Peter Bjorn and John ? Gimme Some (Cooking Vinyl)

March 19, 2011 by  

It’s been two years since Peter Bjorn and John delivered ‘Living Thing’. The album was an evolution of their sound, incorporating synths to a greater extent and relying less on guitars. With their latest effort Gimme Some, the band have ditched the majority of their experimentation and gone back to the tried and tested formula of their earlier works.

Guitars, percussion and and the icy tone of Peter’s vocals are the order of the day here. A good mix of varying themes are scattered throughout (compare the celebratory sound of ‘Tomorrow Has To Wait’ with the ruthless, take no prisoners anthem ‘Cool Off’) ranging from love to bitterness and everything in-between. Although the paired back use of various instrumentation on this album is clear to see, they approach new ground in the process.

The fast moving, punk sound of ‘Black Book’ roars past in just 1:36 invoking a guitar solo similar to influential punk band ‘The Damned’. With ‘Dig A Little Deeper’ they wear their influences on their sleeve, producing a percussive, sun soaked sound reminiscent of Paul Simon’s ‘Graceland’. The backing vocals here are brilliant (as they are throughout the album) and provide a great accompaniment. Lead single ‘Second Chance’ displays great pop sensibility for big anthemic pop/rock choruses and also utilizes the best use of a cowbell this year so far (something every listener likes to keep track of…)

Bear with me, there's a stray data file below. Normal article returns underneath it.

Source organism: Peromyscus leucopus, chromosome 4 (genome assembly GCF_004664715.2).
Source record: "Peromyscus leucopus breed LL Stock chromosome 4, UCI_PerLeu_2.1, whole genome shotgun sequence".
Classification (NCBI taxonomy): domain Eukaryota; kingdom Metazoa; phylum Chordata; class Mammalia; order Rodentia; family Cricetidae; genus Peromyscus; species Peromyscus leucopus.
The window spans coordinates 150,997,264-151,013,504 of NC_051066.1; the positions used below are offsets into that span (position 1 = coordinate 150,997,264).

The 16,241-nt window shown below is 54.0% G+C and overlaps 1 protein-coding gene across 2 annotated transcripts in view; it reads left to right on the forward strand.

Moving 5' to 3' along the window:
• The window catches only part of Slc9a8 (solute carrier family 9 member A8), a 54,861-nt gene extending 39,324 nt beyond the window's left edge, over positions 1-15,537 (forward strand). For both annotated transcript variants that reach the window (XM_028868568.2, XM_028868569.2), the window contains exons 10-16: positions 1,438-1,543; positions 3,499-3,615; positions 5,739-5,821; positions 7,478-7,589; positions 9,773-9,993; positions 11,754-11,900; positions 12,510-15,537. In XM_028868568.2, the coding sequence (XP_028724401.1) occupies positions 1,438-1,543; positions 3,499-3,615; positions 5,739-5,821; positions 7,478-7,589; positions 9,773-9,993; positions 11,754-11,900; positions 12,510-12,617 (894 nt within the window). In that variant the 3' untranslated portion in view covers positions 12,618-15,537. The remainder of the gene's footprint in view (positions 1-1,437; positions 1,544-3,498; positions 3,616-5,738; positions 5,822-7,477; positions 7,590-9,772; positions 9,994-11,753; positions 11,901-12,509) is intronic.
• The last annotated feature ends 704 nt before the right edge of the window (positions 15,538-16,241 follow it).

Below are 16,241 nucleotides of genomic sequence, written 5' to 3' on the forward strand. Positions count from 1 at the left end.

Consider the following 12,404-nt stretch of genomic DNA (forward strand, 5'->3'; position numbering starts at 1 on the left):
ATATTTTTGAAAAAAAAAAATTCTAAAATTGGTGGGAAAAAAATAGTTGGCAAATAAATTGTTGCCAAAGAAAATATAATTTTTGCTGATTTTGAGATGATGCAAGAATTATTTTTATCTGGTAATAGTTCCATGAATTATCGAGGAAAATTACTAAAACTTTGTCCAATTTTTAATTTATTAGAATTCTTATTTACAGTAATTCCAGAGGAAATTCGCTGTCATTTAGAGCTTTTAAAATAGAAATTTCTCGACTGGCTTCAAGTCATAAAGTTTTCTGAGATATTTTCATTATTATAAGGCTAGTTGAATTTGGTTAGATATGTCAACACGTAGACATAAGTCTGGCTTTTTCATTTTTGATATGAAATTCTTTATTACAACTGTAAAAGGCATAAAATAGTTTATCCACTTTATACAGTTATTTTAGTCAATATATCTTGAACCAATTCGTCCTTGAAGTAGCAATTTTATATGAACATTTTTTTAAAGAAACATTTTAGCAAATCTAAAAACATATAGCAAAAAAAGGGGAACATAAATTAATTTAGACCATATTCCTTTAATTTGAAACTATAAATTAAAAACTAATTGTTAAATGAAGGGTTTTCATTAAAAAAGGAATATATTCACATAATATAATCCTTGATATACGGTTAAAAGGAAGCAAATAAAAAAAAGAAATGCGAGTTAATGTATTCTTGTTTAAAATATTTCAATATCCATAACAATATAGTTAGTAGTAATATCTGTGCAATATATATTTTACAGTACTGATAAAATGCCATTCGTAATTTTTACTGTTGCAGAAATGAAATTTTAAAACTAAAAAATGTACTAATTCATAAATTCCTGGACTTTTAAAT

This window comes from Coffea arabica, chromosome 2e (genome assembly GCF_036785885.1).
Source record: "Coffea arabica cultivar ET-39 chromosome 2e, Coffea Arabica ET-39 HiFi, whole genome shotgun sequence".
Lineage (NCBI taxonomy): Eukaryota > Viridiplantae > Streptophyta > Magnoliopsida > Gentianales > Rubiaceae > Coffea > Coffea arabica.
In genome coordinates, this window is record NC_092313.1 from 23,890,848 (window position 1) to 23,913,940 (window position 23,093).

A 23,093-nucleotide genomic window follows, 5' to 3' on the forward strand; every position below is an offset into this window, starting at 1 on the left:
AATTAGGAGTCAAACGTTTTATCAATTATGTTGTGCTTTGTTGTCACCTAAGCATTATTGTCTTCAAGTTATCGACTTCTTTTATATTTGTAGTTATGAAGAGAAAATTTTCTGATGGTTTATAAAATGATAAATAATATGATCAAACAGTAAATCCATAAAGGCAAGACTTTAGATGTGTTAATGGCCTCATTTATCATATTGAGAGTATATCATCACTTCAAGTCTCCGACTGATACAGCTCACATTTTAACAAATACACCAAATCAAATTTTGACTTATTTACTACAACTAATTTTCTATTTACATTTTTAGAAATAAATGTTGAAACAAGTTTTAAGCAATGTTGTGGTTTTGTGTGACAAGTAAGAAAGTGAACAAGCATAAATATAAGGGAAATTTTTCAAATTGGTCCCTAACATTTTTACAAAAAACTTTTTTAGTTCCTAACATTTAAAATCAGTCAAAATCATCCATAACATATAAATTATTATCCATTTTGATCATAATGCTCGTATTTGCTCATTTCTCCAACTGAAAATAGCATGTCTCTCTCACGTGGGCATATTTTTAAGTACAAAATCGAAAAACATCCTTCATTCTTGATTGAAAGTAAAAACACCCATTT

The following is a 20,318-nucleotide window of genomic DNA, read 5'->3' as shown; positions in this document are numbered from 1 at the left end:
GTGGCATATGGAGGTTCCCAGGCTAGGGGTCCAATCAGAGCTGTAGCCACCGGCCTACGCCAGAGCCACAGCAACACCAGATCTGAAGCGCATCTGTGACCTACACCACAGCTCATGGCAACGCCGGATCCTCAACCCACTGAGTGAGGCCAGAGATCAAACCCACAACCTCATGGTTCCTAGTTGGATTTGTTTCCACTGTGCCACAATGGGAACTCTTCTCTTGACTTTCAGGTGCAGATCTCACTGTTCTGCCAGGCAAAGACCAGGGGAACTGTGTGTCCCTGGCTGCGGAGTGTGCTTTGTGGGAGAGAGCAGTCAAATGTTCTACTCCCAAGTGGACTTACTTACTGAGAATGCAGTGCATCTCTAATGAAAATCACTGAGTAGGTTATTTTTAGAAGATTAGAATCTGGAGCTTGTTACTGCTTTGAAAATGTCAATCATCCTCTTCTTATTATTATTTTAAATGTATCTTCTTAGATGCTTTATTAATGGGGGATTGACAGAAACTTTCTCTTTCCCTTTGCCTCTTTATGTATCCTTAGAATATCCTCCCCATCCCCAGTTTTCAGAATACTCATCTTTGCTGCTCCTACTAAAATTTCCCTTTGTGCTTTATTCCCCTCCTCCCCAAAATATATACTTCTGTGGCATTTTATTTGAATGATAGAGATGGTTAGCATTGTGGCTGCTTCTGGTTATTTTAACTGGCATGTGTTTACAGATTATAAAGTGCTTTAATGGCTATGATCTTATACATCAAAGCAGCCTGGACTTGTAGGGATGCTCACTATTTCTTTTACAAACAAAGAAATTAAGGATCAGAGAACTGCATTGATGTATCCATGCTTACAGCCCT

This is really where Peter’s voice is at its best, sounding disheartened in the verses before declaring ‘You cant, cant, cant count on a second chance’ with determination.

Missteps are few and far between. ‘Eyes’, wile a nice enough pop song, floats by without really stamping its mark and ‘Breaker, Breaker’ clocking in at 1:39 fails to deliver enough in its short time and as a result is relegated to the dreaded league of ‘filler’.

With Gimme Some, PBJ manage to bring forward and streamline the sound of their 2005 album ‘Falling Out’ whilst displaying a mature level of song-writing that has been further explored on later albums, culminating in a beautifully poised album. ‘May Seem Macabre’ is a brilliant, meticulously put together track with instruments dropping in and out, flowing beautifully together and this is the best example of how their song-writing has improved vastly. Although there are points where I missed the more adventurous exploitations of songs like ‘It Don?t Move Me’ from ‘Living Thing’ or ‘The Chills’ from ‘Writers Block’ it stands as a very accomplished album. It lacks a song as universally loved as ‘Young Folks’ but it stands up as one of their best album to date.